Spoiler alert:  I have to include this priceless moment in the review as it made the movie, but it concludes a spoiler of a key plot point.  Skip this paragraph (in italics) if it needs be.  In a key moment near the film’s end after the Germans have lost the war, Jojo’s nemesis , his imaginary Hitler appears to still give him nasty advice.  Jojo screams; “Fuck off!” and kicks him out the window of his room.  The scene elicited loud laughs and the guy next to me the screening happened to turn to me, where he, clearly a Jew, who had suffered anti-Semitism shared the laughs with me.

The film went on to win the Toronto International Film Festival Audience (Popular) Film Award.

Trailer: https://www.youtube.com/watch?v=tL4McUzXfFI

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2019 TIFF Movie Review: JOJO RABBIT (USA 2019) ***1/2

Jojo Rabbit Poster
Trailer

A young boy in Hitler’s army finds out his mother is hiding a Jewish girl in their home.

Director:

Taika Waititi

Writers:

Christine Leunens (novel), Taika Waititi (screenplay)

JOJO RABBIT follows the protagonist, a German boy, a Nazi fanatic given the nickname of JoJo Rabbit (Roman Griffin Davis) during a Nazi training camp for failure to kill a rabbit in order to prove his loyalty to the Führer. 

 It is not an easy task to make a tasteful film with Nazi Germany in the setting and a fanatic Führer young boy as the lead.  But director Waititi’s film succeeds due to is clever brand of humour.  The film contains many laugh-out loud moments demonstrating director Waititi’s keen sense of humour.  

Roman Griffin Davis is a real find as the 10-year old boy while Australian comedienne Rebel Wilson keeps popping up multiple points in the film as different characters ranging from Nazi trainer to Nazi secretary to Nazi masseuse providing additional laughs.  All the actors appear to speak english with the perfect German accent.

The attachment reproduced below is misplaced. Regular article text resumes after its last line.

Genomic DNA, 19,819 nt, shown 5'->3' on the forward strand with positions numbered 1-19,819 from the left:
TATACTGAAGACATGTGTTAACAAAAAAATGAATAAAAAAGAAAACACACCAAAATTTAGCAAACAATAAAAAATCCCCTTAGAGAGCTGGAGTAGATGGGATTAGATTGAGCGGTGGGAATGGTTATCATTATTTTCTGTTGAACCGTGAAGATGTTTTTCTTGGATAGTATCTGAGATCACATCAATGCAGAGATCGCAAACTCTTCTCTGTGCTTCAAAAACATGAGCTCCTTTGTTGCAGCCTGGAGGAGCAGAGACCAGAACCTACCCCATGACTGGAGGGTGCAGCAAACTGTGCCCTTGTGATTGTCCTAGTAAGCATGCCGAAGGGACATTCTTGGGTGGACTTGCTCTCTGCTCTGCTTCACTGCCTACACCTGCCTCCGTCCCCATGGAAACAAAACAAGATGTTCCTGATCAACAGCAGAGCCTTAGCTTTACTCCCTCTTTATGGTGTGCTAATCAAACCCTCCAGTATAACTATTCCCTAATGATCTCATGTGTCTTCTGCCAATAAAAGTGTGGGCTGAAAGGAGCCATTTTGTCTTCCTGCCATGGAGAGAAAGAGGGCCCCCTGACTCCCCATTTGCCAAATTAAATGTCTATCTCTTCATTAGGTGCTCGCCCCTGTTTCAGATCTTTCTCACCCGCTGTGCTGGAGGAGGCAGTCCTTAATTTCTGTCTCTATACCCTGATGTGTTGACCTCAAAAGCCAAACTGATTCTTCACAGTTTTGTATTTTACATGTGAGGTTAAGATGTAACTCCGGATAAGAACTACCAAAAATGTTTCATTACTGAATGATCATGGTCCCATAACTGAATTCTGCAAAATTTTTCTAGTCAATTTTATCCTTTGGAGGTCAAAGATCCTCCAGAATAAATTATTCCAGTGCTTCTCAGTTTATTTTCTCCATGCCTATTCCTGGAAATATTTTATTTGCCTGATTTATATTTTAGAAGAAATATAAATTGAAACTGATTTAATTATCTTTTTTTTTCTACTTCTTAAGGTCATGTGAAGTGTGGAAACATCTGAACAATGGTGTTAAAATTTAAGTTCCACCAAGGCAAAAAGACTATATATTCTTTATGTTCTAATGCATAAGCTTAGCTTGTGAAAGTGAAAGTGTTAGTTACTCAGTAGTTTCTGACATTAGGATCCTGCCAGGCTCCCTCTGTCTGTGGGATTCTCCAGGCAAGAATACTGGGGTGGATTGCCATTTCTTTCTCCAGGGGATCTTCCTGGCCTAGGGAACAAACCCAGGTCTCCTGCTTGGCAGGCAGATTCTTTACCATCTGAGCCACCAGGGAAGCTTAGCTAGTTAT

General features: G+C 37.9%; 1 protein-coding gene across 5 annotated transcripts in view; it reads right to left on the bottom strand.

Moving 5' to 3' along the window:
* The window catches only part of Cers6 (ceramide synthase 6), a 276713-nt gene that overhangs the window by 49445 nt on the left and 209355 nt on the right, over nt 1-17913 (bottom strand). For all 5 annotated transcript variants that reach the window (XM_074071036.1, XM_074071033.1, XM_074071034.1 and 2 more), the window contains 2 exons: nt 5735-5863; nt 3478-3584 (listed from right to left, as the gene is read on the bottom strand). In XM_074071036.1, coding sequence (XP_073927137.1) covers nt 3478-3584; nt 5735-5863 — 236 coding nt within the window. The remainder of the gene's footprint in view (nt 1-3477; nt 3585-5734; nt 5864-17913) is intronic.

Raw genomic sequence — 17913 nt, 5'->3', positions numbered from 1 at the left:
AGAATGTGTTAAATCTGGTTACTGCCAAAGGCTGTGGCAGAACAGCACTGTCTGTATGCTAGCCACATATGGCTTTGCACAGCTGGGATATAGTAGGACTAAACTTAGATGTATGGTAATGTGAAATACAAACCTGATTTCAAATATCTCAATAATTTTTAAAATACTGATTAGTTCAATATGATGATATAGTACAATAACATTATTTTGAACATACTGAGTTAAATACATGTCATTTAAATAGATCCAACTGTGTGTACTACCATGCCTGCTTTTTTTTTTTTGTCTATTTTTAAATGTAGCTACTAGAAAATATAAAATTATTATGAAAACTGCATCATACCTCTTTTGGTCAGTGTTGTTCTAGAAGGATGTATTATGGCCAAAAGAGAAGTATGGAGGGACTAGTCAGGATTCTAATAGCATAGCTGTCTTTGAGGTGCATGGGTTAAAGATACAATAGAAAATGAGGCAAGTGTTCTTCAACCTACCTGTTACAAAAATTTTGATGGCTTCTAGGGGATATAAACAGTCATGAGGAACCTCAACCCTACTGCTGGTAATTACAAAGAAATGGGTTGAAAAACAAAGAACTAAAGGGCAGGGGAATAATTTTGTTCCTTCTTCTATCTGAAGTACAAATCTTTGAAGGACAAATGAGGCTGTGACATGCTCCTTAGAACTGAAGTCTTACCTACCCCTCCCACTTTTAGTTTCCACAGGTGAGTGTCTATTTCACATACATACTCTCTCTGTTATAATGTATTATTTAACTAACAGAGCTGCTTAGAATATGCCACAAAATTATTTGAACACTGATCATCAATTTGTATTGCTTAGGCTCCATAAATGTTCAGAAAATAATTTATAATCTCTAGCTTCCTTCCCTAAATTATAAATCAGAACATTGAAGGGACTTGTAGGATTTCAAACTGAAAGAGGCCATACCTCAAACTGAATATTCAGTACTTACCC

JOJO RABBIT turns out to be a harmless really funny comedy with a message to boot.

Trailer: https://www.imdb.com/title/tt2584384/videoplayer/vi2663366425?ref_=tt_ov_vi

Film Review: LEAVE NO TRACE (USA 2018) ***

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Leave No Trace Poster
Trailer

A father and his thirteen year-old daughter are living in an ideal existence in a vast urban park in Portland, Oregon, when a small mistake derails their lives forever.

Director:

Debra Granik

Writers:

Debra Granik (screenplay by), Anne Rosellini (screenplay by) | 1 more credit »

 

LEAVE NO TRACE is another strong female character drawn adventure drama after her successful WINTER’S BONE.  Written and directed by her and based on the book My Abandonment by Peter Rock, the film premiered at the 2018 Sundance Film Festival.[2][3] Bleecker Street will release the film in the United States on June 29, 2018.[4]